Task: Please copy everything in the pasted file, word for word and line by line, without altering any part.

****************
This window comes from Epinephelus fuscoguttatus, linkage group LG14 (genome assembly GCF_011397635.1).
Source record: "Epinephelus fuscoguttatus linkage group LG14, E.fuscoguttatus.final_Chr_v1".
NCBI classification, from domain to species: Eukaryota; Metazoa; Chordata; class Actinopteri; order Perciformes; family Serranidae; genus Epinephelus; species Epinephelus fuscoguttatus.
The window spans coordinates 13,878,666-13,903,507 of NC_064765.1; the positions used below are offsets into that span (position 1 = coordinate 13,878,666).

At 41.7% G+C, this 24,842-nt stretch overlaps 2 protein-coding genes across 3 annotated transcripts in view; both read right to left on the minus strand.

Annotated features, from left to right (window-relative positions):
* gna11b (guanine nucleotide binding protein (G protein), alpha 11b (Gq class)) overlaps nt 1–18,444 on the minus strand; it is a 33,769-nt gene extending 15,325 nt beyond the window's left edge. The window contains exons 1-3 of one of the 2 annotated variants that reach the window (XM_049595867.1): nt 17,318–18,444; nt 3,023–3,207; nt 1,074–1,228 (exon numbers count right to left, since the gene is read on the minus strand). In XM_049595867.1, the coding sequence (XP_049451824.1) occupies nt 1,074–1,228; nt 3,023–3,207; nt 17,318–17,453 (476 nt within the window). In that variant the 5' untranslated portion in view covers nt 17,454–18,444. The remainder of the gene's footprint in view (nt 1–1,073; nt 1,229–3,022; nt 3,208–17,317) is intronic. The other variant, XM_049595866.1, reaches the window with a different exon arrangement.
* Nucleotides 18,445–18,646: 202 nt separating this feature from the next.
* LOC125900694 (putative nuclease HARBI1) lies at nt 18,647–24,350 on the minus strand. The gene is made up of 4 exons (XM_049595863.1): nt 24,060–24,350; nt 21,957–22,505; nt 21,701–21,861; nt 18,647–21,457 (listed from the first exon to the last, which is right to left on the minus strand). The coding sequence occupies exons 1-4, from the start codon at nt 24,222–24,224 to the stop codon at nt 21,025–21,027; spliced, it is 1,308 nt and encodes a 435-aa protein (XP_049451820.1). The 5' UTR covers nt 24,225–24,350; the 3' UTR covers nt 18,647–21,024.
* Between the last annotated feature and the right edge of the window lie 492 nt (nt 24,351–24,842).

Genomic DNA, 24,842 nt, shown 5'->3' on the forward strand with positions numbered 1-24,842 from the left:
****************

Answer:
This window comes from Epinephelus fuscoguttatus, linkage group LG14 (genome assembly GCF_011397635.1).
Source record: "Epinephelus fuscoguttatus linkage group LG14, E.fuscoguttatus.final_Chr_v1".
NCBI classification, from domain to species: Eukaryota; Metazoa; Chordata; class Actinopteri; order Perciformes; family Serranidae; genus Epinephelus; species Epinephelus fuscoguttatus.
The window spans coordinates 13,878,666-13,903,507 of NC_064765.1; the positions used below are offsets into that span (position 1 = coordinate 13,878,666).

At 41.7% G+C, this 24,842-nt stretch overlaps 2 protein-coding genes across 3 annotated transcripts in view; both read right to left on the minus strand.

Annotated features, from left to right (window-relative positions):
* gna11b (guanine nucleotide binding protein (G protein), alpha 11b (Gq class)) overlaps nt 1–18,444 on the minus strand; it is a 33,769-nt gene extending 15,325 nt beyond the window's left edge. The window contains exons 1-3 of one of the 2 annotated variants that reach the window (XM_049595867.1): nt 17,318–18,444; nt 3,023–3,207; nt 1,074–1,228 (exon numbers count right to left, since the gene is read on the minus strand). In XM_049595867.1, the coding sequence (XP_049451824.1) occupies nt 1,074–1,228; nt 3,023–3,207; nt 17,318–17,453 (476 nt within the window). In that variant the 5' untranslated portion in view covers nt 17,454–18,444. The remainder of the gene's footprint in view (nt 1–1,073; nt 1,229–3,022; nt 3,208–17,317) is intronic. The other variant, XM_049595866.1, reaches the window with a different exon arrangement.
* Nucleotides 18,445–18,646: 202 nt separating this feature from the next.
* LOC125900694 (putative nuclease HARBI1) lies at nt 18,647–24,350 on the minus strand. The gene is made up of 4 exons (XM_049595863.1): nt 24,060–24,350; nt 21,957–22,505; nt 21,701–21,861; nt 18,647–21,457 (listed from the first exon to the last, which is right to left on the minus strand). The coding sequence occupies exons 1-4, from the start codon at nt 24,222–24,224 to the stop codon at nt 21,025–21,027; spliced, it is 1,308 nt and encodes a 435-aa protein (XP_049451820.1). The 5' UTR covers nt 24,225–24,350; the 3' UTR covers nt 18,647–21,024.
* Between the last annotated feature and the right edge of the window lie 492 nt (nt 24,351–24,842).

Genomic DNA, 24,842 nt, shown 5'->3' on the forward strand with positions numbered 1-24,842 from the left: